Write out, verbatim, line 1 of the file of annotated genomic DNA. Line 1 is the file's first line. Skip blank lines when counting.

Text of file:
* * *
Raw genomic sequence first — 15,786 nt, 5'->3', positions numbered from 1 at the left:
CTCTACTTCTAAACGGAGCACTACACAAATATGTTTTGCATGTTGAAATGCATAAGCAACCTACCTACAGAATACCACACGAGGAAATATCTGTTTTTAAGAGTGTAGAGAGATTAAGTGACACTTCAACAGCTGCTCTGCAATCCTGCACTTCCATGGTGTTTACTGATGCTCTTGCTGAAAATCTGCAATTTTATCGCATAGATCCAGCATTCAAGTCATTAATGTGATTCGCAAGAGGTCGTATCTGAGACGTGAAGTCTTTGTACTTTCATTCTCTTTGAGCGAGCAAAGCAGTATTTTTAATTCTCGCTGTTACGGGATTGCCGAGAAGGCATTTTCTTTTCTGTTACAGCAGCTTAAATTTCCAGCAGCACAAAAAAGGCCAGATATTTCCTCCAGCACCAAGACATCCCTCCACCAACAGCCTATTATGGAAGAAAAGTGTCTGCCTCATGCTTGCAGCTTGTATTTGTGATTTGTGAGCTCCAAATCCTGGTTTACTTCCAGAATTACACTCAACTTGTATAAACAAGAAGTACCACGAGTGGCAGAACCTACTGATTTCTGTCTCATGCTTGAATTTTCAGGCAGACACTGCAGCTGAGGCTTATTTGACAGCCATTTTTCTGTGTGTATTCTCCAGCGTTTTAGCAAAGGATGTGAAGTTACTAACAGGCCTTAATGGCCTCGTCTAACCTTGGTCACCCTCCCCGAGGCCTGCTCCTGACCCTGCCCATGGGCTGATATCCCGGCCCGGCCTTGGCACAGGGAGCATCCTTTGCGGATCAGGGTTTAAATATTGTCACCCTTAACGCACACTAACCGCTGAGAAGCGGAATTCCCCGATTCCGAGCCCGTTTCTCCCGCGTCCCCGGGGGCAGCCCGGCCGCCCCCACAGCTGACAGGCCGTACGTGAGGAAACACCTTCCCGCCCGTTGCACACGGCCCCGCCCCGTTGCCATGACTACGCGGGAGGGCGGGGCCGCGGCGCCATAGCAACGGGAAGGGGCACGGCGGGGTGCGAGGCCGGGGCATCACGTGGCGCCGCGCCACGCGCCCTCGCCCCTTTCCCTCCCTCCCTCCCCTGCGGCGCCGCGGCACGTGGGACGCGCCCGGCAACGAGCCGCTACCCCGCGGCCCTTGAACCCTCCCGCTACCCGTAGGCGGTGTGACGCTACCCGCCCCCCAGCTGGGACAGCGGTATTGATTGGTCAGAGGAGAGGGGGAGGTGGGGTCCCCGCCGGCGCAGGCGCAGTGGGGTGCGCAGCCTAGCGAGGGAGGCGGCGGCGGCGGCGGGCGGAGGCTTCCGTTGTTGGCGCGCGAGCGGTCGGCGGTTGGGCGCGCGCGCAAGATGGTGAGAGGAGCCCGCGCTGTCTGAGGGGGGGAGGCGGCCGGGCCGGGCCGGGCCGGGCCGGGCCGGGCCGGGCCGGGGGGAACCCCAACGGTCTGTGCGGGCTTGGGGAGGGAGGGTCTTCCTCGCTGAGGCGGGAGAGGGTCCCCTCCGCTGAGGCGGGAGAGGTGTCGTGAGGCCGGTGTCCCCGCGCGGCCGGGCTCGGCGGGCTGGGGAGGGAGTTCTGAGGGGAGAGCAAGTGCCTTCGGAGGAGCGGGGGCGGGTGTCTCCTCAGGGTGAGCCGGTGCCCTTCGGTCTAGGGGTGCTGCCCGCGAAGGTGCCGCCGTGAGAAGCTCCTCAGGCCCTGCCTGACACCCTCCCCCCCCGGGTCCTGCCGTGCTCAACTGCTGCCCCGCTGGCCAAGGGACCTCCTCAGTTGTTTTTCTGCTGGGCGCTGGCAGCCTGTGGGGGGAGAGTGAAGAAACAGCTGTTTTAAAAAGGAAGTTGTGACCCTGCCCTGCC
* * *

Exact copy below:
Raw genomic sequence first — 15,786 nt, 5'->3', positions numbered from 1 at the left: